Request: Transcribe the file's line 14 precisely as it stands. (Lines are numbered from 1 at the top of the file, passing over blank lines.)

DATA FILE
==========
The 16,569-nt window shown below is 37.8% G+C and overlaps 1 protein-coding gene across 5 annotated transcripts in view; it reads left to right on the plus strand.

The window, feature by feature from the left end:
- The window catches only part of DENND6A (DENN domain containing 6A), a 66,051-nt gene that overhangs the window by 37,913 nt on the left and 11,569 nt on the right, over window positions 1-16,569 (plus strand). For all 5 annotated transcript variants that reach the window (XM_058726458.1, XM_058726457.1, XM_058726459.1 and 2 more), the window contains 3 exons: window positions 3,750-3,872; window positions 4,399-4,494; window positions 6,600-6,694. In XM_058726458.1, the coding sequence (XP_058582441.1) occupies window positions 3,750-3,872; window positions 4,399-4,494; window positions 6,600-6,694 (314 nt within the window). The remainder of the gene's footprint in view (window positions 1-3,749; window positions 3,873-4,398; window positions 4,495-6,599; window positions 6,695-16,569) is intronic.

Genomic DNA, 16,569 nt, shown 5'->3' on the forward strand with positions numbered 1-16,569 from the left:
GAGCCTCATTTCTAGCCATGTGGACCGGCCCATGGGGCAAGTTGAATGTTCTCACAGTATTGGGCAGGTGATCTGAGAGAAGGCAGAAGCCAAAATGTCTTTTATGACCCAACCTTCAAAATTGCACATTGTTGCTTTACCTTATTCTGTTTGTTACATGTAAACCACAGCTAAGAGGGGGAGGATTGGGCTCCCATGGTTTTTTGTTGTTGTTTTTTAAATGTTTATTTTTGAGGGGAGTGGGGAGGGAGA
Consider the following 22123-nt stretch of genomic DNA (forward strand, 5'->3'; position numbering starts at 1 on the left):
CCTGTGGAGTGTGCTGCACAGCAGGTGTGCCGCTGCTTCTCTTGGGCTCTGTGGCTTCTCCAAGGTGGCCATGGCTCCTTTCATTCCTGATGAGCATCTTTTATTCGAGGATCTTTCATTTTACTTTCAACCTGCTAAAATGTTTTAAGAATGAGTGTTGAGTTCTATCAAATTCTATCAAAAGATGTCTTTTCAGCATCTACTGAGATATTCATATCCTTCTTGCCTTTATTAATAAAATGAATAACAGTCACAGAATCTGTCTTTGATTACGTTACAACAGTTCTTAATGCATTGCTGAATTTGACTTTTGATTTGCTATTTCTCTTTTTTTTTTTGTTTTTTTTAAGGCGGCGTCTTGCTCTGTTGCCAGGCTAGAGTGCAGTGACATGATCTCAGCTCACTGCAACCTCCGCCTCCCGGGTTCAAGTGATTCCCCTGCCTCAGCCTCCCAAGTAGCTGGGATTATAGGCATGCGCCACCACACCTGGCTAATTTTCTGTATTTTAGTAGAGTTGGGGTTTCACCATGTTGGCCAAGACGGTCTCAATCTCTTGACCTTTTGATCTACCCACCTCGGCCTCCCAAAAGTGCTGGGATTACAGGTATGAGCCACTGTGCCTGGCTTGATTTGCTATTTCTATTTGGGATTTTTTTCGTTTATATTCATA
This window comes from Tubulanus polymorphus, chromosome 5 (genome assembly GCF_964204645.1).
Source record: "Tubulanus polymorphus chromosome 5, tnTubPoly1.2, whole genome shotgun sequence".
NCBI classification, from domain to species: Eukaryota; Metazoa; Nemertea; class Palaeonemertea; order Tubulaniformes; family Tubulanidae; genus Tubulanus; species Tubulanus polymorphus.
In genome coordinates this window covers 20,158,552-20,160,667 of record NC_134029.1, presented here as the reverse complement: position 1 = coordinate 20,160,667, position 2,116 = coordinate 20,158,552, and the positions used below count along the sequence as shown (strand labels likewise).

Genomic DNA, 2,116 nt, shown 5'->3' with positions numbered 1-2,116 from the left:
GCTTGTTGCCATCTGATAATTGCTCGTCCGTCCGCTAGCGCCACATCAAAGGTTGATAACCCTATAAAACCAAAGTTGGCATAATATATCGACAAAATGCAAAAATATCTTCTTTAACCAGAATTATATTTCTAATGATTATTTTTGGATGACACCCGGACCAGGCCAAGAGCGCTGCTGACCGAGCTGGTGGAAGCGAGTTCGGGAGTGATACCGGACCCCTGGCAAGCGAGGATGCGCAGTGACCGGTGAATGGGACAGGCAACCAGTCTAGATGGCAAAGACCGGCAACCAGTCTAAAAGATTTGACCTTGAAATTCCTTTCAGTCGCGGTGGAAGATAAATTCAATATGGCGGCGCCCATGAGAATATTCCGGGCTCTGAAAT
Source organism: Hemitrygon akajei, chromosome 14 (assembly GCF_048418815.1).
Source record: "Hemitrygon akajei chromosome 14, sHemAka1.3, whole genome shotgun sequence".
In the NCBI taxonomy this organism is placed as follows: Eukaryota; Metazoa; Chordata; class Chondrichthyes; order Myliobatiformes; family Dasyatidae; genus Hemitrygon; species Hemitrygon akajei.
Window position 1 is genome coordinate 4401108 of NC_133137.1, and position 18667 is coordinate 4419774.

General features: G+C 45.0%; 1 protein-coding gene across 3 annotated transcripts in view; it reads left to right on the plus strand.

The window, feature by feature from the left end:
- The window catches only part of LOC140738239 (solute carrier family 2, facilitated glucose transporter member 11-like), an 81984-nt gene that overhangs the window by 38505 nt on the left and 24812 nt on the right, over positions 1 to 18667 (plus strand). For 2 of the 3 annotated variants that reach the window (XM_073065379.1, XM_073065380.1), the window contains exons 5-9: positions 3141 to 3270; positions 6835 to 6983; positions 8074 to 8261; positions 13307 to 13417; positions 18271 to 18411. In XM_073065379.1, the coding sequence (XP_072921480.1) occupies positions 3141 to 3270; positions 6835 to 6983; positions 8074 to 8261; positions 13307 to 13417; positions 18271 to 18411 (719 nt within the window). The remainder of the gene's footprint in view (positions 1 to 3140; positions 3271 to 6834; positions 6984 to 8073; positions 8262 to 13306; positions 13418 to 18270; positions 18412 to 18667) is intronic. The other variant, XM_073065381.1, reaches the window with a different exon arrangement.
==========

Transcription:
Source organism: Hemitrygon akajei, chromosome 14 (assembly GCF_048418815.1).